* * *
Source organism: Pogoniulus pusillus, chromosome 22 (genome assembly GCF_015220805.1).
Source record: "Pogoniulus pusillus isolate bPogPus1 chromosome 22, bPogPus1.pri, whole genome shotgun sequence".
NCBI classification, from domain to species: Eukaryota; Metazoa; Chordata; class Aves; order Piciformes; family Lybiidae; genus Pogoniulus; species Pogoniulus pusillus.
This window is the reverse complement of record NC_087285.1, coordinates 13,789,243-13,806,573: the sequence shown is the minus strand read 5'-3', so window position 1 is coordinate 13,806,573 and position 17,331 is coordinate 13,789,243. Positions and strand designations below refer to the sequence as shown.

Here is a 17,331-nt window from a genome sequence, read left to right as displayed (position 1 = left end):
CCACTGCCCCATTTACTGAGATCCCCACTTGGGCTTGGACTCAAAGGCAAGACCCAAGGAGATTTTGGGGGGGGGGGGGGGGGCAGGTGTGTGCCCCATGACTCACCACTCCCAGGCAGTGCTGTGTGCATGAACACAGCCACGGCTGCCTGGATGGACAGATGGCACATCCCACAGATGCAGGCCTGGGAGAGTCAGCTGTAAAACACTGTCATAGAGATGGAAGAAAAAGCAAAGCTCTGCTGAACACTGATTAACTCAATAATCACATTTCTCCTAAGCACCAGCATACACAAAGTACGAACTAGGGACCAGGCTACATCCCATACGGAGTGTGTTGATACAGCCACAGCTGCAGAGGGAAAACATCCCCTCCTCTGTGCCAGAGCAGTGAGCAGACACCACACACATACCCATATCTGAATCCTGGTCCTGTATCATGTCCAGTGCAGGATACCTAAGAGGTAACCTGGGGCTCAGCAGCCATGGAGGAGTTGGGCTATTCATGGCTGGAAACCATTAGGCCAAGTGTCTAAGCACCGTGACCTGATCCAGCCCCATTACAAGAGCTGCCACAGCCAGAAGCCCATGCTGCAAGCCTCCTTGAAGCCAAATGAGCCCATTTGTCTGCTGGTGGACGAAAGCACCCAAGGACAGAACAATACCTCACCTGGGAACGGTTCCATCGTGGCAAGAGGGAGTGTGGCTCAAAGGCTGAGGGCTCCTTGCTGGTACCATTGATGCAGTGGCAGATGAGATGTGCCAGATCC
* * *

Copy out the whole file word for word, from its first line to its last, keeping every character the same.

Source organism: Pogoniulus pusillus, chromosome 22 (genome assembly GCF_015220805.1).
Source record: "Pogoniulus pusillus isolate bPogPus1 chromosome 22, bPogPus1.pri, whole genome shotgun sequence".
NCBI classification, from domain to species: Eukaryota; Metazoa; Chordata; class Aves; order Piciformes; family Lybiidae; genus Pogoniulus; species Pogoniulus pusillus.
This window is the reverse complement of record NC_087285.1, coordinates 13,789,243-13,806,573: the sequence shown is the minus strand read 5'-3', so window position 1 is coordinate 13,806,573 and position 17,331 is coordinate 13,789,243. Positions and strand designations below refer to the sequence as shown.

Here is a 17,331-nt window from a genome sequence, read left to right as displayed (position 1 = left end):
CCACTGCCCCATTTACTGAGATCCCCACTTGGGCTTGGACTCAAAGGCAAGACCCAAGGAGATTTTGGGGGGGGGGGGGGGGGCAGGTGTGTGCCCCATGACTCACCACTCCCAGGCAGTGCTGTGTGCATGAACACAGCCACGGCTGCCTGGATGGACAGATGGCACATCCCACAGATGCAGGCCTGGGAGAGTCAGCTGTAAAACACTGTCATAGAGATGGAAGAAAAAGCAAAGCTCTGCTGAACACTGATTAACTCAATAATCACATTTCTCCTAAGCACCAGCATACACAAAGTACGAACTAGGGACCAGGCTACATCCCATACGGAGTGTGTTGATACAGCCACAGCTGCAGAGGGAAAACATCCCCTCCTCTGTGCCAGAGCAGTGAGCAGACACCACACACATACCCATATCTGAATCCTGGTCCTGTATCATGTCCAGTGCAGGATACCTAAGAGGTAACCTGGGGCTCAGCAGCCATGGAGGAGTTGGGCTATTCATGGCTGGAAACCATTAGGCCAAGTGTCTAAGCACCGTGACCTGATCCAGCCCCATTACAAGAGCTGCCACAGCCAGAAGCCCATGCTGCAAGCCTCCTTGAAGCCAAATGAGCCCATTTGTCTGCTGGTGGACGAAAGCACCCAAGGACAGAACAATACCTCACCTGGGAACGGTTCCATCGTGGCAAGAGGGAGTGTGGCTCAAAGGCTGAGGGCTCCTTGCTGGTACCATTGATGCAGTGGCAGATGAGATGTGCCAGATCC